Anyone — especially Democrats still bitter over Al Gore’s presidential loss — who says the U.S. Supreme Court is just a bastion of “right-wing extremists” should take a look at the justices’ most recent ruling involving the Clean Air Act.

On Tuesday, Fox News reported that the high court “upheld the way the federal government sets clean-air standards, rejecting industry arguments that officials must balance compliance costs against the health benefits of cleaner air.”

At issue were business and industry concerns that the Clean Air Act, passed in 1970 as the federal government’s premier environmental law, was overreaching, overregulatory, and was not being fairly administered by the Environmental Protection Agency. Oh, and the rules issued by the EPA just cost too much.

Lawyers for business and industry argued that the EPA too often used overly-broad interpretations of the law to write unnecessary regulations. Indeed, they hinted, depending on the administration in power, sometimes those rules were based more on political concerns and less on using sound science to ensure we have clean air to breathe — as the law says the EPA must do.

Gee, there’s a revelation; an agency doing the bidding of the power elite? Say it isn’t so.

Anyone with an objective viewpoint knows that the vast array of federal agencies — the EPA included — has a long and disturbing history of issuing rules, regulations and “guidelines” that not only cost American industry (and, hence, consumers) some $800 billion annually, but which are distinctly politically motivated.

During the eight years of the Clinton administration, thousands of pages of new rules and regulations were issued, especially by the EPA, as a means to placate core liberal constituency groups. The new regs had a helluva lot less to do with making sure we all had “safe drinking water and air” than they did with garnering increased support from environmental wacko groups.

But most laws that established these agencies prohibit such political-regulatory motivation. The laws that established the EPA, for one, clearly state that any new environmental rules and regulations must be issued based on the most valid, recent and technologically-correct research data.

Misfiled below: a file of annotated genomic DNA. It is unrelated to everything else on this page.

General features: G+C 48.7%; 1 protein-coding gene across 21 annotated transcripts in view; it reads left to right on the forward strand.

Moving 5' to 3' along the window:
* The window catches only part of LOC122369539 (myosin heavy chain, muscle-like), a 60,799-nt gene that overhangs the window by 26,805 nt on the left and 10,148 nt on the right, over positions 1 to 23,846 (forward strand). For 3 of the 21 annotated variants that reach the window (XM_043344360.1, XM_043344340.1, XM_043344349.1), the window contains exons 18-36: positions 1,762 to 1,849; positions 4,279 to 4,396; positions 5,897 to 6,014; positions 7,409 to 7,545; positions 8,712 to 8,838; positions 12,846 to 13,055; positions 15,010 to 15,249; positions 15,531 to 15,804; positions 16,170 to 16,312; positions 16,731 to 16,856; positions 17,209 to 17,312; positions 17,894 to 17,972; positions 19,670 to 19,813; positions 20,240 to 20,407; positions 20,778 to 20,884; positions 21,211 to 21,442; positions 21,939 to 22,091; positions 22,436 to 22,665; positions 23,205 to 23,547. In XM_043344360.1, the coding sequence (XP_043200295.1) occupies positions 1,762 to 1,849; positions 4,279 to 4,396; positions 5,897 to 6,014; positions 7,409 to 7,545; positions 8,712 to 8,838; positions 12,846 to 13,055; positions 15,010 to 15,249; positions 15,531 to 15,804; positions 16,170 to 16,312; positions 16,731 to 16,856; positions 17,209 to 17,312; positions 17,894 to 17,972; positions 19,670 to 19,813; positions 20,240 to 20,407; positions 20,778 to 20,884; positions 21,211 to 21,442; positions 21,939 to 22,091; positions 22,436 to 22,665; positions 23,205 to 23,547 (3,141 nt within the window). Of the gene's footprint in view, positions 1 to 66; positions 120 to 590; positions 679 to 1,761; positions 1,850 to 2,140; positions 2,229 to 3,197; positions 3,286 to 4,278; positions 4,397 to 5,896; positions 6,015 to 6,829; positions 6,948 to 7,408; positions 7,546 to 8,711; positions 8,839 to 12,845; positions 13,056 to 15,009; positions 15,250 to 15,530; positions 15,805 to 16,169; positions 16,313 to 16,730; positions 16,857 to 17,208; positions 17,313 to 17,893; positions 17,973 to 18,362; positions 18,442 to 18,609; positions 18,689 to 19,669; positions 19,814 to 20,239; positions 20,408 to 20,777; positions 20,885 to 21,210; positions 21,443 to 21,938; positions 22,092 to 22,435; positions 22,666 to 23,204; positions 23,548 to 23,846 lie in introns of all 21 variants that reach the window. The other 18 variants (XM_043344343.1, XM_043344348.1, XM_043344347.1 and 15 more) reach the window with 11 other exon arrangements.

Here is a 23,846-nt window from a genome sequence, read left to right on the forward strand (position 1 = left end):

Who among us actually believes this is the most common criteria used by the EPA and its sister agencies? Give me a break.

Rather, standard regulatory operating procedure is most often driven by the administration in power and, to a lesser extent, by allies in Congress who control funding for these agencies.

This is one of Washington’s “dirty little secrets,” and it would be nice if more Supreme Court decisions would reflect this reality.

While there are certainly some decent students of the Constitution sitting on the Supreme Court bench, clearly there are not enough. Few high court decisions these days seem to reflect the reality that there is a common problem with interpreting the application of government regulations; the laws written to empower agencies are arbitrary, so the regulations issued are also discretionary. So too, then, are high-court rulings that seek to precisely define that which is indistinguishable to begin with.

I don’t expect President Bush to circumvent Supreme Court rulings; that would be — how shall I say? — Clintonesque. But he has an opportunity — or will have — to appoint justices that understand and appreciate his own constitutional vision regarding the application of federal regulations.

In his first major policy speech on environmental issues in April 2000, in Pittsburgh, Mr. Bush said: “The command-and-control structure out of Washington, D.C., won’t work” anymore when it comes to environmental policy (or most other public policy). “The idea of suing our way or regulating our way to clean air and clean water is not effective public policy.

“The old system of mandate, regulate and litigate only sends potential developers off in search of greener pastures — literally,” Mr. Bush said. Ditto for other agencies, other issues, other regulations.

Now that he is president, will he try to act on these beliefs? Or will the Bush administration continue to foster the top-down federal model of command-control politics, like the Supreme Court does?

We have flaws in our constitutional system, but that’s not because our constitutional system is flawed. If our founding fathers made one mistake, it was in assuming that only the most honorable people would be elected to serve the rest of us.

Note: Read our discussion guidelines before commenting.